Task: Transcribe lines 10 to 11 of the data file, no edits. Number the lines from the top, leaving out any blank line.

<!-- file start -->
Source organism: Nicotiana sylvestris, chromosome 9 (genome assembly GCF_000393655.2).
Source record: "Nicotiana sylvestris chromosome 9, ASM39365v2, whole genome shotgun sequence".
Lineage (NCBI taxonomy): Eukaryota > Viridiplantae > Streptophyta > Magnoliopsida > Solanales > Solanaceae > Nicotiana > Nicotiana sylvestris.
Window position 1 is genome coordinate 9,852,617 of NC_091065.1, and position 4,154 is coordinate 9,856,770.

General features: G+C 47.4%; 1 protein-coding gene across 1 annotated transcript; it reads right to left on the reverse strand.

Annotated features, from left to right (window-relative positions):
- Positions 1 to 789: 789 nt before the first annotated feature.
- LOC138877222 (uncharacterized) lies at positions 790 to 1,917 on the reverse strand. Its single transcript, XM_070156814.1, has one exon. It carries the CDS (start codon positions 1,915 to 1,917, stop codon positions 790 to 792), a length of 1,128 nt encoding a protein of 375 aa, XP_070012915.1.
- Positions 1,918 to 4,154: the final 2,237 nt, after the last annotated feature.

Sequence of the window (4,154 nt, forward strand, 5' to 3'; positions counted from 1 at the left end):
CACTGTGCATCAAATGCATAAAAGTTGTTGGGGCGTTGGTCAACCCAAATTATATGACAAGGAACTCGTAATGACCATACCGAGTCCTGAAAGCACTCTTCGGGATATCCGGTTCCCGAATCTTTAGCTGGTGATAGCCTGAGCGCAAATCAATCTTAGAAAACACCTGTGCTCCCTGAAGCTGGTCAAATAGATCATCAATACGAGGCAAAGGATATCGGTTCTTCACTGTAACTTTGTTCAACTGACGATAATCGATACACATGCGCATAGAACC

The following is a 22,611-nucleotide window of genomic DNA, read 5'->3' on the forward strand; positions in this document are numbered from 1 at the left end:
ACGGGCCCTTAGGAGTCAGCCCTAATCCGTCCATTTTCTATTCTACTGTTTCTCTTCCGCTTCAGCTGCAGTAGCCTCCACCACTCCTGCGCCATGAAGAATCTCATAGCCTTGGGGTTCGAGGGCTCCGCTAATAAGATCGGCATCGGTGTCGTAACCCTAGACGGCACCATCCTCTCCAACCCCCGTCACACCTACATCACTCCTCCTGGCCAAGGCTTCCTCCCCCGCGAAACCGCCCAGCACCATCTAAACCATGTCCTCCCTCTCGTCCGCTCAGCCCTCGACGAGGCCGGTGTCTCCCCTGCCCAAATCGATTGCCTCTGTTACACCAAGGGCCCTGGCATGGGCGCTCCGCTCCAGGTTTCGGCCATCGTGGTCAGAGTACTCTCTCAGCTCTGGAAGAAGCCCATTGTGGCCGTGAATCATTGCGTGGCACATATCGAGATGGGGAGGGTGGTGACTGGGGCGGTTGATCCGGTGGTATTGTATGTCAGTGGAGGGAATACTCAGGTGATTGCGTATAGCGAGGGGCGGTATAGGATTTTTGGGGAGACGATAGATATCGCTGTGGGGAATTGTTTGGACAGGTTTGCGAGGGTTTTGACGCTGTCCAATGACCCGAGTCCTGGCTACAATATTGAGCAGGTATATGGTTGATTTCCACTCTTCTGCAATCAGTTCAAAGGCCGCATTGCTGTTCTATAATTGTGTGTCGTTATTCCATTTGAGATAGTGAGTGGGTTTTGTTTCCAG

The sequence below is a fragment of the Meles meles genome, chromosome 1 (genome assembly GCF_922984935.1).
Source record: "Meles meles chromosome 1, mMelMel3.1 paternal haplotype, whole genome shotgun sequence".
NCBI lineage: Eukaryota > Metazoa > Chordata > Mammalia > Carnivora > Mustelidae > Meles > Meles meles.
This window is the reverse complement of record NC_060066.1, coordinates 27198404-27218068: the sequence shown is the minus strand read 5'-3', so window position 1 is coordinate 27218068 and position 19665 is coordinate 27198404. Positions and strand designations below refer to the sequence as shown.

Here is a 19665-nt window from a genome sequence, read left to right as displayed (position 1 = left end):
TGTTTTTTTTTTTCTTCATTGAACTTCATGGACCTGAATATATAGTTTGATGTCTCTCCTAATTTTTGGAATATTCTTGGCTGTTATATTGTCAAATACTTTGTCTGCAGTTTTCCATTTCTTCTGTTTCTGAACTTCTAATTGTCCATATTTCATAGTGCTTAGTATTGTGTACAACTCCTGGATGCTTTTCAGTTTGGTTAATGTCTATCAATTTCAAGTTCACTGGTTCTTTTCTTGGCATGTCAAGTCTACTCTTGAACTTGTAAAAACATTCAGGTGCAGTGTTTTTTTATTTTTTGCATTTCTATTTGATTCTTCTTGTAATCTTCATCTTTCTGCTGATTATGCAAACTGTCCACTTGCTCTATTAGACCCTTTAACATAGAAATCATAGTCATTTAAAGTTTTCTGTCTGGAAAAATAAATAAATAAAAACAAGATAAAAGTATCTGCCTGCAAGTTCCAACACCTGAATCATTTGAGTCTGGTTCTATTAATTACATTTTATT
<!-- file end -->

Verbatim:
Sequence of the window (4,154 nt, forward strand, 5' to 3'; positions counted from 1 at the left end):
CACTGTGCATCAAATGCATAAAAGTTGTTGGGGCGTTGGTCAACCCAAATTATATGACAAGGAACTCGTAATGACCATACCGAGTCCTGAAAGCACTCTTCGGGATATCCGGTTCCCGAATCTTTAGCTGGTGATAGCCTGAGCGCAAATCAATCTTAGAAAACACCTGTGCTCCCTGAAGCTGGTCAAATAGATCATCAATACGAGGCAAAGGATATCGGTTCTTCACTGTAACTTTGTTCAACTGACGATAATCGATACACATGCGCATAGAACC